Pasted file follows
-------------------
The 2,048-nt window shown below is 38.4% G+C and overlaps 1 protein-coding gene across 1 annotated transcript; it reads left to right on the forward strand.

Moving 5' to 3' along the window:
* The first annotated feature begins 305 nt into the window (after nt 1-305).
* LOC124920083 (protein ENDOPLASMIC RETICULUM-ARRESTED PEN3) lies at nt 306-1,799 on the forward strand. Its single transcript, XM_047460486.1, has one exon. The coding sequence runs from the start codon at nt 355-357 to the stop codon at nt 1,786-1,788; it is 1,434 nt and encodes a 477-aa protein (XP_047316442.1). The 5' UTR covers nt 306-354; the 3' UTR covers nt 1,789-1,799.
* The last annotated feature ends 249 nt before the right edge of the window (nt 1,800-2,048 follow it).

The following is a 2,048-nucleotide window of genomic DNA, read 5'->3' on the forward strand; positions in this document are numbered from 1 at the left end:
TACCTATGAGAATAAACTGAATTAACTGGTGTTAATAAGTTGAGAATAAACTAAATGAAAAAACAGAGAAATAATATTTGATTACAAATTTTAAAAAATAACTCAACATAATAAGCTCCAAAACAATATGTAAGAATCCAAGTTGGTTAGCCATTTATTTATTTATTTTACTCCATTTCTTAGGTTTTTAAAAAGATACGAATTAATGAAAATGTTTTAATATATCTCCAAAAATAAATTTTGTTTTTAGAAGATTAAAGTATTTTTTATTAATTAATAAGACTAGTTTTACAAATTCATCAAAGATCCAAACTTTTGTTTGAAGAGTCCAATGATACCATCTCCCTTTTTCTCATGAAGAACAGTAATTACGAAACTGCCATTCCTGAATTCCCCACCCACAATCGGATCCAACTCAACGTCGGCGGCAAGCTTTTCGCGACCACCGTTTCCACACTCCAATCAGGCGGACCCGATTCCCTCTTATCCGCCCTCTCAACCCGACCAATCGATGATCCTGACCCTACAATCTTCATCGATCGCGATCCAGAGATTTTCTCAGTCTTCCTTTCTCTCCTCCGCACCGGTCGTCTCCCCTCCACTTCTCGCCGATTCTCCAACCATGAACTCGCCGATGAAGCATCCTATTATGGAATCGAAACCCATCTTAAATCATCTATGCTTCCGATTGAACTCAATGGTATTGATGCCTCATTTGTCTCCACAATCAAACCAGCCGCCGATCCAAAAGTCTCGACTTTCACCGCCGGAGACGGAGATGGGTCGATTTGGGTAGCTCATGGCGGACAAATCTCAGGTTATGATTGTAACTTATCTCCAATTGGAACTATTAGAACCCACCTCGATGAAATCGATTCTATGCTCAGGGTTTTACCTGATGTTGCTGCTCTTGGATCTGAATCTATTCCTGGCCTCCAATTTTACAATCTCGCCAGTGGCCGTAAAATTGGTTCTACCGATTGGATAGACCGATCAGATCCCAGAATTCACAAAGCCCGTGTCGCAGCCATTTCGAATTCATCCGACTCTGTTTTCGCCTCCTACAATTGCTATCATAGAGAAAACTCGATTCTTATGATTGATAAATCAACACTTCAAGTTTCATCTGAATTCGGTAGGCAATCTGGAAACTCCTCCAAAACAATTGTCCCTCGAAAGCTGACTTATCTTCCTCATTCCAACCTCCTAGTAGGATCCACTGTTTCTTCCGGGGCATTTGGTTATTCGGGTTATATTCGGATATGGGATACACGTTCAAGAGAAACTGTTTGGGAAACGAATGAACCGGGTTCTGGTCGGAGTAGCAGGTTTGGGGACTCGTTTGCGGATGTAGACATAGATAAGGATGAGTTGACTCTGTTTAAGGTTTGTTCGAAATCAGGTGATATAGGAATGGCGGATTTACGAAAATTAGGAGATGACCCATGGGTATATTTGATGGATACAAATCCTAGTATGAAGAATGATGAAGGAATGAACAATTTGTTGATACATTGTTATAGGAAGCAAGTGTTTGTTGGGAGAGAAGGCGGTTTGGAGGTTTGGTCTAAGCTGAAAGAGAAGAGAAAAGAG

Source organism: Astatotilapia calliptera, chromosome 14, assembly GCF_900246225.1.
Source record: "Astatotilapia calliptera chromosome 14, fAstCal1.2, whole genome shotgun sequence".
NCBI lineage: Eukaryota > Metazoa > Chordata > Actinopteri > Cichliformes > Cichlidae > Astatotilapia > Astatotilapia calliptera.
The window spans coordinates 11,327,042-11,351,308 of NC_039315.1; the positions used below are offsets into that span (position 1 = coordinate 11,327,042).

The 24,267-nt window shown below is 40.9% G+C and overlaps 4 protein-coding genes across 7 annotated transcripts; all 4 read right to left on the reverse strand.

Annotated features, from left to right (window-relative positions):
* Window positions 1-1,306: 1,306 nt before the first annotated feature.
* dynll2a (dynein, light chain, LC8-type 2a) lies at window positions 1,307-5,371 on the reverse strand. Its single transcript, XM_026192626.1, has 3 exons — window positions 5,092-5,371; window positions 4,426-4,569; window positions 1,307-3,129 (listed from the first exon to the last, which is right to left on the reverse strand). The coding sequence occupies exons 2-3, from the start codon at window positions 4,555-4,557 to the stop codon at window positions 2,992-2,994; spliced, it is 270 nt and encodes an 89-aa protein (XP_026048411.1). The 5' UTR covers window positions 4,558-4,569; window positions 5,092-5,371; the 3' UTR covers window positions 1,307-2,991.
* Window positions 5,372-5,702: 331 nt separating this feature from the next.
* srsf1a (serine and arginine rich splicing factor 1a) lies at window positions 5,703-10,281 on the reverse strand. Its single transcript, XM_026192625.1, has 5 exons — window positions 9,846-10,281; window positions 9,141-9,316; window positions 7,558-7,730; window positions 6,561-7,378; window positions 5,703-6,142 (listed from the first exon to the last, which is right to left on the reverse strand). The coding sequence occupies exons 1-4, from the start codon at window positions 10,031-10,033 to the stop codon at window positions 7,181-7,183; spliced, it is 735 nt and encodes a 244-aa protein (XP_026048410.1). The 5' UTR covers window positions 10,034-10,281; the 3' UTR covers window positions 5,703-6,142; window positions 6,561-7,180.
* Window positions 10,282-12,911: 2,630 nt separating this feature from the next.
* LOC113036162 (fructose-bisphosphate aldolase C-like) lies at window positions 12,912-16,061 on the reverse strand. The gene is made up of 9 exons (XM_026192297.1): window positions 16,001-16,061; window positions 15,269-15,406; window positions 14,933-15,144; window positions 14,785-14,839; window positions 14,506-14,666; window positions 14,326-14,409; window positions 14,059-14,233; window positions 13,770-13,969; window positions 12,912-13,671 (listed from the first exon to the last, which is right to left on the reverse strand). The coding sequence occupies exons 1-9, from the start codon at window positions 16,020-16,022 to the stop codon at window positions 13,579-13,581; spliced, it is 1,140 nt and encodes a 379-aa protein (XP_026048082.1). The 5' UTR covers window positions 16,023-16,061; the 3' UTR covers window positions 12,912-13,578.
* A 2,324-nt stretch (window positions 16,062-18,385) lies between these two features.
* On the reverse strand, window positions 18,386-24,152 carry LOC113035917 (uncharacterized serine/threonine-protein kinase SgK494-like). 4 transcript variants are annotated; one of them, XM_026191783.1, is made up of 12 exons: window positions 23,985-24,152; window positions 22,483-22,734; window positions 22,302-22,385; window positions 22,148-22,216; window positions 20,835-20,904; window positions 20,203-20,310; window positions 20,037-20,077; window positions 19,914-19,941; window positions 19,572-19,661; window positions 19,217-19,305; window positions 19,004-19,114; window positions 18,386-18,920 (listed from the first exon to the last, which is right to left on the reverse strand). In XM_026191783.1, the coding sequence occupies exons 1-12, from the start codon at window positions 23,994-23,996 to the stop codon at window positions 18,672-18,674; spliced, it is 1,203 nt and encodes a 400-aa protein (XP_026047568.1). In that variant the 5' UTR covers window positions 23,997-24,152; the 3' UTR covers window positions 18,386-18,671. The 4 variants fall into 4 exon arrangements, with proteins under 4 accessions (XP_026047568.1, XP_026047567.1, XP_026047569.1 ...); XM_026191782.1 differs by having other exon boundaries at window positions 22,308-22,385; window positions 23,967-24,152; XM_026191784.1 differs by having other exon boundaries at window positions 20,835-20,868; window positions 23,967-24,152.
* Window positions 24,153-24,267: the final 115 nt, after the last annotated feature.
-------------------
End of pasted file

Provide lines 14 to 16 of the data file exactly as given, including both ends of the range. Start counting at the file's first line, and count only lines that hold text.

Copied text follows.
* Window positions 1-1,306: 1,306 nt before the first annotated feature.
* dynll2a (dynein, light chain, LC8-type 2a) lies at window positions 1,307-5,371 on the reverse strand. Its single transcript, XM_026192626.1, has 3 exons — window positions 5,092-5,371; window positions 4,426-4,569; window positions 1,307-3,129 (listed from the first exon to the last, which is right to left on the reverse strand). The coding sequence occupies exons 2-3, from the start codon at window positions 4,555-4,557 to the stop codon at window positions 2,992-2,994; spliced, it is 270 nt and encodes an 89-aa protein (XP_026048411.1). The 5' UTR covers window positions 4,558-4,569; window positions 5,092-5,371; the 3' UTR covers window positions 1,307-2,991.
* Window positions 5,372-5,702: 331 nt separating this feature from the next.